Monday, May 17, 2010

Does It Pay to Teach?

Well, in my blog The Death of a Teacher nearly a month ago, I alluded to the fact that teachers’ compensation is not very high in U.S. compared to many other professions.  I did consciously avoid further discussion on this issue then so that I would not be wondering off the main topic of that blog.  Like I said then, it is not productive to argue what is fair compensation since you and I both know the answers would vary widely depending on whom you ask and how each of us formed our opinions.  It is however always useful to look at some real data so that we at least can separate the rhetoric and subject opinion from objective facts.  Below I will focus mostly on the K-12 education system of New Jersey where we live.

New Jersey has about 110 thousand K-12 public school teachers who work for over 400 school districts in 21 counties.  By absolute dollars, New Jersey’s public school teachers are among the highest paid in the nation which is not surprising nor alarming by itself when you consider New Jersey’s cost of living is one of the highest in the nation, similar to California and some of the northeastern states like New York and Connecticut.  In its May 16th article N.J. teacher salaries debate continues amid Gov. Christie's school aid cuts, Star Ledger, a major local newspaper of New Jersey did some analysis about this hotly debated issue given the recent school budget votes and politics.  The bottom line is that over 90% (50%) of these 110 thousand teachers earn a salary between $40-90K ($40-$60K, respectively) in the 10-month 2008-2009 school year.  The median (i.e. 50th percentile) is about $57K and less than 2% of them made over $100K.   What caught people’s attention and surprise is the pay scale for administrators.  In New Jersey, there are 235 of them making more than $175,000 a year.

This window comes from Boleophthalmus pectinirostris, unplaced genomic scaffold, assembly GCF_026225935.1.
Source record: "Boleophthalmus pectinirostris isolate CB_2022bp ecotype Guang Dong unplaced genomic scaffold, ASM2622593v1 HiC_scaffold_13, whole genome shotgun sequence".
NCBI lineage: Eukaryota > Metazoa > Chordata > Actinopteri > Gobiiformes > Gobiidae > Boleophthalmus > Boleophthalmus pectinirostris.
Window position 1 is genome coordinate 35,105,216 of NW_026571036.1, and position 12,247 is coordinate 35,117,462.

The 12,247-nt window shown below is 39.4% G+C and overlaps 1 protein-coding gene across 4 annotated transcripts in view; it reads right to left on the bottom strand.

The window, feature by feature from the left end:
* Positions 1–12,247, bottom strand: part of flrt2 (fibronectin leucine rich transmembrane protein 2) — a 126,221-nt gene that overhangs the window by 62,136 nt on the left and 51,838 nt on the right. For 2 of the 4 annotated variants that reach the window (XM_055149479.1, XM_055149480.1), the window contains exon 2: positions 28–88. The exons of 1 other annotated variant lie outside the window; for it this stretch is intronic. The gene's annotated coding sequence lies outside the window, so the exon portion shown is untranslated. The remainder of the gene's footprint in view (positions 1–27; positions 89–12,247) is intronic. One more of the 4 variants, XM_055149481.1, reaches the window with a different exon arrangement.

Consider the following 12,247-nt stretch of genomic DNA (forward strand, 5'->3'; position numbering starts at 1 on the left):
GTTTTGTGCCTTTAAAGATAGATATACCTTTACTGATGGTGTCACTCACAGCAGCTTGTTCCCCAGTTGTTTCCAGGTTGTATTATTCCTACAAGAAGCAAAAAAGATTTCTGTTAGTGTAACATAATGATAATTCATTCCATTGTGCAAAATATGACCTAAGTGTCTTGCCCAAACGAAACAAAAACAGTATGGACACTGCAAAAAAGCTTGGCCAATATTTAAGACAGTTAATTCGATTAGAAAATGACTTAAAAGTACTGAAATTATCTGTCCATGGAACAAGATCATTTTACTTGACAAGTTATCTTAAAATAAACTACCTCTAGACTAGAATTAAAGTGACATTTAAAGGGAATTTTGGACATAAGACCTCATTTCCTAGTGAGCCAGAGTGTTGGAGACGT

Public school teacher’s compensation (salary and benefits) are usually determined through contract negotiation between each local school board who represent its tax payers and voters and the corresponding local teacher union who represent the teachers of the district.  As a result, the compensation varies significantly between different districts and quick generalization across the districts bound to fail.  It is generally true however that salary has been a strong function of seniority or year of service rather than performance (which is not so easy to measure). Typically one starts with a published starting salary and then gets a % raise each year that is determined by the agreed-upon contract which is usually independent of years of service.  To give you a reference point, for New Jersey public K-12 schools, the cumulative salary increase over the last 20 years was about 20% which translates to a less than 2% annual salary increase.   Note the average starting salary of K-12 public school teachers in New Jersey is about $38K now. 

According to a recent survey result of Annual pay is for bachelor's graduates without higher degrees, at an average $36,200 starting salary and an average of $54,100 mid-career pay (i.e. graduates with 15 years experience), education is the 7th lowest pay degree in terms of the mid-career pay. It is a little higher than those in social work, theology, music, etc.  By the way, the best paying degrees according to the same survey, are in some of the sciences and engineering disciplines with a mid-career pay of around $100K.